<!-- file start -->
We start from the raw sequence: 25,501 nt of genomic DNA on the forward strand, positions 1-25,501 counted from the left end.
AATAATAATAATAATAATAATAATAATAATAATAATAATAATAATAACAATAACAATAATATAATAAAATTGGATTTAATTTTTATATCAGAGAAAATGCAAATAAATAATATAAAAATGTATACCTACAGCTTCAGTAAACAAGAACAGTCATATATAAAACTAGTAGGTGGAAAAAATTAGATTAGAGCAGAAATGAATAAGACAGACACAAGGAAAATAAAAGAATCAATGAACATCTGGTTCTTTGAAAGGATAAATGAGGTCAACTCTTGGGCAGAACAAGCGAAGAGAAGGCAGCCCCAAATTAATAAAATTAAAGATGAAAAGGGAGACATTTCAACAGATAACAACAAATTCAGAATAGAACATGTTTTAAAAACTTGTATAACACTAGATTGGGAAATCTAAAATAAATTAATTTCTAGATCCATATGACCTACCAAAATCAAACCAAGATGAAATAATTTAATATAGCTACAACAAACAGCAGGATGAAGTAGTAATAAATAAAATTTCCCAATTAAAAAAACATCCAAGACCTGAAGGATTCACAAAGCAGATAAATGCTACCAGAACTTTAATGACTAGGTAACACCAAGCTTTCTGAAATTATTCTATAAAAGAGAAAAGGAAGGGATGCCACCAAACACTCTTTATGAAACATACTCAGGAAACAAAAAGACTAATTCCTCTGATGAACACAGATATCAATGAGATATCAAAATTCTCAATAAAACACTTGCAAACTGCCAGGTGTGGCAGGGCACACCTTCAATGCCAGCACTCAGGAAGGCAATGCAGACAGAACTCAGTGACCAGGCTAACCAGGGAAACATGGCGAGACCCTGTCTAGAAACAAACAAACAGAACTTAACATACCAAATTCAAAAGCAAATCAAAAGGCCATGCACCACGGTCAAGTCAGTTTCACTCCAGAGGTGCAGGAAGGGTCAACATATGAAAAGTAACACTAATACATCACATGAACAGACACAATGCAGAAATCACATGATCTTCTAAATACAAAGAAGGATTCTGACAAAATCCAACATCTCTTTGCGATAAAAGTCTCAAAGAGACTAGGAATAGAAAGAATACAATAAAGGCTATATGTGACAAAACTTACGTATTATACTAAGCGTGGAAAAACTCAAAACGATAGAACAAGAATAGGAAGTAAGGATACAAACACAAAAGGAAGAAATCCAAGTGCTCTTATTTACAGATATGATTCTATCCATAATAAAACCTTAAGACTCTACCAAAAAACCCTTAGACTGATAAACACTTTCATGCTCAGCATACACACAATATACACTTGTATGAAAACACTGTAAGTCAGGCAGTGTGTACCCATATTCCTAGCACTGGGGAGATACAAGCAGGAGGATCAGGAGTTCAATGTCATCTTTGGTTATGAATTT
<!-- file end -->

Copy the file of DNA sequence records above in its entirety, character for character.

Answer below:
We start from the raw sequence: 25,501 nt of genomic DNA on the forward strand, positions 1-25,501 counted from the left end.
AATAATAATAATAATAATAATAATAATAATAATAATAATAATAATAACAATAACAATAATATAATAAAATTGGATTTAATTTTTATATCAGAGAAAATGCAAATAAATAATATAAAAATGTATACCTACAGCTTCAGTAAACAAGAACAGTCATATATAAAACTAGTAGGTGGAAAAAATTAGATTAGAGCAGAAATGAATAAGACAGACACAAGGAAAATAAAAGAATCAATGAACATCTGGTTCTTTGAAAGGATAAATGAGGTCAACTCTTGGGCAGAACAAGCGAAGAGAAGGCAGCCCCAAATTAATAAAATTAAAGATGAAAAGGGAGACATTTCAACAGATAACAACAAATTCAGAATAGAACATGTTTTAAAAACTTGTATAACACTAGATTGGGAAATCTAAAATAAATTAATTTCTAGATCCATATGACCTACCAAAATCAAACCAAGATGAAATAATTTAATATAGCTACAACAAACAGCAGGATGAAGTAGTAATAAATAAAATTTCCCAATTAAAAAAACATCCAAGACCTGAAGGATTCACAAAGCAGATAAATGCTACCAGAACTTTAATGACTAGGTAACACCAAGCTTTCTGAAATTATTCTATAAAAGAGAAAAGGAAGGGATGCCACCAAACACTCTTTATGAAACATACTCAGGAAACAAAAAGACTAATTCCTCTGATGAACACAGATATCAATGAGATATCAAAATTCTCAATAAAACACTTGCAAACTGCCAGGTGTGGCAGGGCACACCTTCAATGCCAGCACTCAGGAAGGCAATGCAGACAGAACTCAGTGACCAGGCTAACCAGGGAAACATGGCGAGACCCTGTCTAGAAACAAACAAACAGAACTTAACATACCAAATTCAAAAGCAAATCAAAAGGCCATGCACCACGGTCAAGTCAGTTTCACTCCAGAGGTGCAGGAAGGGTCAACATATGAAAAGTAACACTAATACATCACATGAACAGACACAATGCAGAAATCACATGATCTTCTAAATACAAAGAAGGATTCTGACAAAATCCAACATCTCTTTGCGATAAAAGTCTCAAAGAGACTAGGAATAGAAAGAATACAATAAAGGCTATATGTGACAAAACTTACGTATTATACTAAGCGTGGAAAAACTCAAAACGATAGAACAAGAATAGGAAGTAAGGATACAAACACAAAAGGAAGAAATCCAAGTGCTCTTATTTACAGATATGATTCTATCCATAATAAAACCTTAAGACTCTACCAAAAAACCCTTAGACTGATAAACACTTTCATGCTCAGCATACACACAATATACACTTGTATGAAAACACTGTAAGTCAGGCAGTGTGTACCCATATTCCTAGCACTGGGGAGATACAAGCAGGAGGATCAGGAGTTCAATGTCATCTTTGGTTATGAATTT